Your cart is empty
The spiritual revival that is sweeping the Soviet Union today had its genesis in the religious renaissance of the early 20th century. In both cases, it was lay intellectuals, disenchanted with simplistic positivism and materialism, who adapted Russian orthodoxy to modern life. Their ideas reverberated, not only in religion and philosophy, but in art, literature, painting, theater and film. Banned by the Soviet government in 1922, the writings of the religious renaissance were rediscovered in the Brezhnev era by a new generation of Soviet intellectuals disillusioned with Marxism. Circulating from hand to hand in illegal typewritten editions (samizdat), they exerted an evergrowing influence on Soviet society, from the very top down to ordinary people. Under the new policy of glasnost, the government itself is currently reprinting their works. The selections included in this volume reflect the profundity and breadth of their thought and are presented in English for the first time. The recognition of the universal need and significance of spiritual values and ideals united this otherwise heterogeneous group and bears witness to the diversity of their approach to the basic issues of the human condition. The centrality of these lay intellectuals' concerns transcends the specifics of the historical situation in early 20th century Russia and makes their writings relevant to the universal human condition. In order of appearance, the selections are: VLADIMIR SOLOVYOV, The Enemy from the East, The Russian National Ideal; NIKOLAI GROT, On the True Tasks of Philosophy; SERGEI DIAGHILEV, Complex Questions; VASILLY V. ROZANOV, On Sweetest Jesus and the Bitter Fruits of the World; NIKOLAI BERDIAEV, Socialism as Religion; SERGEI BULGAKOV, An Urgent Task; VIACHISLAV IVANOV, Crisis of Individualism, GEORGII CHULKOV, On Mystical Anarchism; DMITRI S. MEREZHKOVSKY, Revolution and Religion, The Jewish Question As a Russian Question; GEORGII FLOROVSKY, In the World of Quests and Wanderings; PAVEL NOVGORODTSEV, The Essence of the Russian Orthodox Consciousness; PETR STRUVE, The Intelligentsia and the National Face; ANDREI BELY, Revolution and Culture; ALEKSANDR BLOK, Catiline; EVGENY TRUBETSKOI, The Bolshevist Utopia and the Religious Movement.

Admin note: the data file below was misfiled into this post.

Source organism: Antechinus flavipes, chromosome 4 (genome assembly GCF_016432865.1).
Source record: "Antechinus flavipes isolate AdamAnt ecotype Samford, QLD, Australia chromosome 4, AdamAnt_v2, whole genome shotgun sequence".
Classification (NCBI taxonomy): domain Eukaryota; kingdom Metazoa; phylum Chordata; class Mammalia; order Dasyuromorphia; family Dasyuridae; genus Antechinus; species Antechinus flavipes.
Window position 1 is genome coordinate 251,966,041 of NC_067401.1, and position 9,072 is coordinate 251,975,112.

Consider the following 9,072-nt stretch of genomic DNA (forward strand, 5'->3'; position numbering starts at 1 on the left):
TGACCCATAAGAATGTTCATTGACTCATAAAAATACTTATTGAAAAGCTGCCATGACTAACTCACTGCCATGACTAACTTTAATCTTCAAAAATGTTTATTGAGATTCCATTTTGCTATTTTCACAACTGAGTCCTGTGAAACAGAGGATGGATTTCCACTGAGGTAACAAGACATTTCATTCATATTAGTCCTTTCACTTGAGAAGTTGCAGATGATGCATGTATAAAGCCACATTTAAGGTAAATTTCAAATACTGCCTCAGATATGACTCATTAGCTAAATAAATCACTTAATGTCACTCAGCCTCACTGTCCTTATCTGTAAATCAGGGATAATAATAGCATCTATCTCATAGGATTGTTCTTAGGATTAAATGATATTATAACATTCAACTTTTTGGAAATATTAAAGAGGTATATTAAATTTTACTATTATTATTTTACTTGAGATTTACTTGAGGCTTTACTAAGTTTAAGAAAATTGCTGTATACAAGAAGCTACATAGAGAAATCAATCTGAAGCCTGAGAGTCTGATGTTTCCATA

This book presents a comprehensive study of the influence of Immanuel Kant's Critical Philosophy in the Russian Empire, spanning the period from the late 19th century to the Bolshevik Revolution. It systematically details the reception bestowed on Kant's ideas during his lifetime and up to and through the era of the First World War. The book traces the tensions arising in the early 19th century between the imported German scholars, who were often bristling with the latest philosophical developments in their homeland, and the more conservative Russian professors and administrators. The book goes on to examine the frequently neglected criticism of Kant in the theological institutions throughout the Russian Empire as well as the last remaining, though virtually unknown, embers of Kantianism during the reign of Nicholas I. With the political activities of many young radicals during the subsequent decades having been amply studied, this book focuses on their largely ignored attempts to grapple with Kant's transcendental idealism. It also presents a complete account of the resurgence of interest in Kant in the last two decades of that century, and the growing attempts to graft a transcendental idealism onto popular social and political movements. The book draws attention to the young and budding Russian neo-Kantian movement that mirrored developments in Germany before being overtaken by political events.
Holy Russia, Sacred Israel examines how Russian religious thinkers, both Jewish and Christian, conceived of Judaism, Jewry and the `Old Testament' philosophically, theologically and personally at a time when the Messianic element in Russian consciousness was being stimulated by events ranging from the pogroms of the 1880s, through two Revolutions and World Wars, to exile in Western Europe. An attempt is made to locate the boundaries between the Jewish and Christian, Russian and Western, Gnostic-pagan and Orthodox elements in Russian thought in this period. The author reflects personally on how the heritage of these thinkers - little analyzed or translated in the West - can help Orthodox (and other) Christians respond to Judaism (including `Messianic Judaism'), Zionism, and Christian anti-Semitism today.
You may like...
Selected Discourses of Shenoute the…
David Brakke, Andrew T. Crislip Hardcover R1,559 Discovery Miles 15 590
Maternal Body - A Theology of…
Carrie Frederick Frost Paperback
Communion Chants of the…
Simon Harris Hardcover R2,101 Discovery Miles 21 010
A History of the Athonite Commonwealth…
Graham Speake Paperback R621 Discovery Miles 6 210
Year of Mercy with Pope Francis
Pope Francis Paperback
The Rider the Steed the Dragon - The…
John Raffan Paperback R168 Discovery Miles 1 680
Being Orthodox - A Comprehensive Guide
Welcome to the Orthodox Church - An…
Frederica Mathewes-Green Paperback
Welcoming Finitude - Toward a…
Christina M. Gschwandtner Hardcover
Evangelical Christian Baptists of…
Malkhaz Songulashvili Hardcover